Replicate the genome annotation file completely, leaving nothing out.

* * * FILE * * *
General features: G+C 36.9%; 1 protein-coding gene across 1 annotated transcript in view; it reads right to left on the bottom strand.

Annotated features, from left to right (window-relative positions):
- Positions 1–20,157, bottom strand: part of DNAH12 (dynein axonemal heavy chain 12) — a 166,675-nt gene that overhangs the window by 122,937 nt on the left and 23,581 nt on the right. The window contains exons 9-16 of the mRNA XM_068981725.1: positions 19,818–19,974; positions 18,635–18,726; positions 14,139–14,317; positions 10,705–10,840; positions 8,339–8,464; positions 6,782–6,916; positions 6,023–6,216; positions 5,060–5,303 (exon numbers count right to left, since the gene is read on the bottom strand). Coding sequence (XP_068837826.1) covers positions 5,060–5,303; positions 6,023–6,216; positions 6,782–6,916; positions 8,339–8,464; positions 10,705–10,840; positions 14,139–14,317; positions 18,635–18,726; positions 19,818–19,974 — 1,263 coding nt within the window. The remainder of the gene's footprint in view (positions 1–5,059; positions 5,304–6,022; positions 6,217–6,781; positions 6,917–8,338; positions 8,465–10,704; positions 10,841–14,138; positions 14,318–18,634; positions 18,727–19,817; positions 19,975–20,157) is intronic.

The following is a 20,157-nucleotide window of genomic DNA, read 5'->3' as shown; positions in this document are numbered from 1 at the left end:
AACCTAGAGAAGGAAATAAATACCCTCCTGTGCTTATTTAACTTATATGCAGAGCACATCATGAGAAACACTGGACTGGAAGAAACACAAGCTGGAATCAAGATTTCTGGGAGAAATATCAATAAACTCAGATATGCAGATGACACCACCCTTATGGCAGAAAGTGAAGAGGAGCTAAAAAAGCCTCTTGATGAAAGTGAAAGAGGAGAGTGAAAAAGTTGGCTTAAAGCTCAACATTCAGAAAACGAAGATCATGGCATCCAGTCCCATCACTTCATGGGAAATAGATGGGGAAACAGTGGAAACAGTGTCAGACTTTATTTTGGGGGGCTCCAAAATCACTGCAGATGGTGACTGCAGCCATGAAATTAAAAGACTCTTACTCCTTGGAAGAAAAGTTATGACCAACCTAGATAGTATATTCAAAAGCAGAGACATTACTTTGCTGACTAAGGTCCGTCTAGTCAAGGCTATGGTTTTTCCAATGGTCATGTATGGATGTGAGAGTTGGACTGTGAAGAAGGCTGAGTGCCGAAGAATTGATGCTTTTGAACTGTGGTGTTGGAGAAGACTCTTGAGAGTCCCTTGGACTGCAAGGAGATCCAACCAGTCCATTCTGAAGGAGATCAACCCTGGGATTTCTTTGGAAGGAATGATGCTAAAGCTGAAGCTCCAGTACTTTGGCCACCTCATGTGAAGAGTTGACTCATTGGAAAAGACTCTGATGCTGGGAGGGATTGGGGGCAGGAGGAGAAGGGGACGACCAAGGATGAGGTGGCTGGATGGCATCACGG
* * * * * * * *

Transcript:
General features: G+C 36.9%; 1 protein-coding gene across 1 annotated transcript in view; it reads right to left on the bottom strand.

Annotated features, from left to right (window-relative positions):
- Positions 1–20,157, bottom strand: part of DNAH12 (dynein axonemal heavy chain 12) — a 166,675-nt gene that overhangs the window by 122,937 nt on the left and 23,581 nt on the right. The window contains exons 9-16 of the mRNA XM_068981725.1: positions 19,818–19,974; positions 18,635–18,726; positions 14,139–14,317; positions 10,705–10,840; positions 8,339–8,464; positions 6,782–6,916; positions 6,023–6,216; positions 5,060–5,303 (exon numbers count right to left, since the gene is read on the bottom strand). Coding sequence (XP_068837826.1) covers positions 5,060–5,303; positions 6,023–6,216; positions 6,782–6,916; positions 8,339–8,464; positions 10,705–10,840; positions 14,139–14,317; positions 18,635–18,726; positions 19,818–19,974 — 1,263 coding nt within the window. The remainder of the gene's footprint in view (positions 1–5,059; positions 5,304–6,022; positions 6,217–6,781; positions 6,917–8,338; positions 8,465–10,704; positions 10,841–14,138; positions 14,318–18,634; positions 18,727–19,817; positions 19,975–20,157) is intronic.

The following is a 20,157-nucleotide window of genomic DNA, read 5'->3' as shown; positions in this document are numbered from 1 at the left end:
AACCTAGAGAAGGAAATAAATACCCTCCTGTGCTTATTTAACTTATATGCAGAGCACATCATGAGAAACACTGGACTGGAAGAAACACAAGCTGGAATCAAGATTTCTGGGAGAAATATCAATAAACTCAGATATGCAGATGACACCACCCTTATGGCAGAAAGTGAAGAGGAGCTAAAAAAGCCTCTTGATGAAAGTGAAAGAGGAGAGTGAAAAAGTTGGCTTAAAGCTCAACATTCAGAAAACGAAGATCATGGCATCCAGTCCCATCACTTCATGGGAAATAGATGGGGAAACAGTGGAAACAGTGTCAGACTTTATTTTGGGGGGCTCCAAAATCACTGCAGATGGTGACTGCAGCCATGAAATTAAAAGACTCTTACTCCTTGGAAGAAAAGTTATGACCAACCTAGATAGTATATTCAAAAGCAGAGACATTACTTTGCTGACTAAGGTCCGTCTAGTCAAGGCTATGGTTTTTCCAATGGTCATGTATGGATGTGAGAGTTGGACTGTGAAGAAGGCTGAGTGCCGAAGAATTGATGCTTTTGAACTGTGGTGTTGGAGAAGACTCTTGAGAGTCCCTTGGACTGCAAGGAGATCCAACCAGTCCATTCTGAAGGAGATCAACCCTGGGATTTCTTTGGAAGGAATGATGCTAAAGCTGAAGCTCCAGTACTTTGGCCACCTCATGTGAAGAGTTGACTCATTGGAAAAGACTCTGATGCTGGGAGGGATTGGGGGCAGGAGGAGAAGGGGACGACCAAGGATGAGGTGGCTGGATGGCATCACGG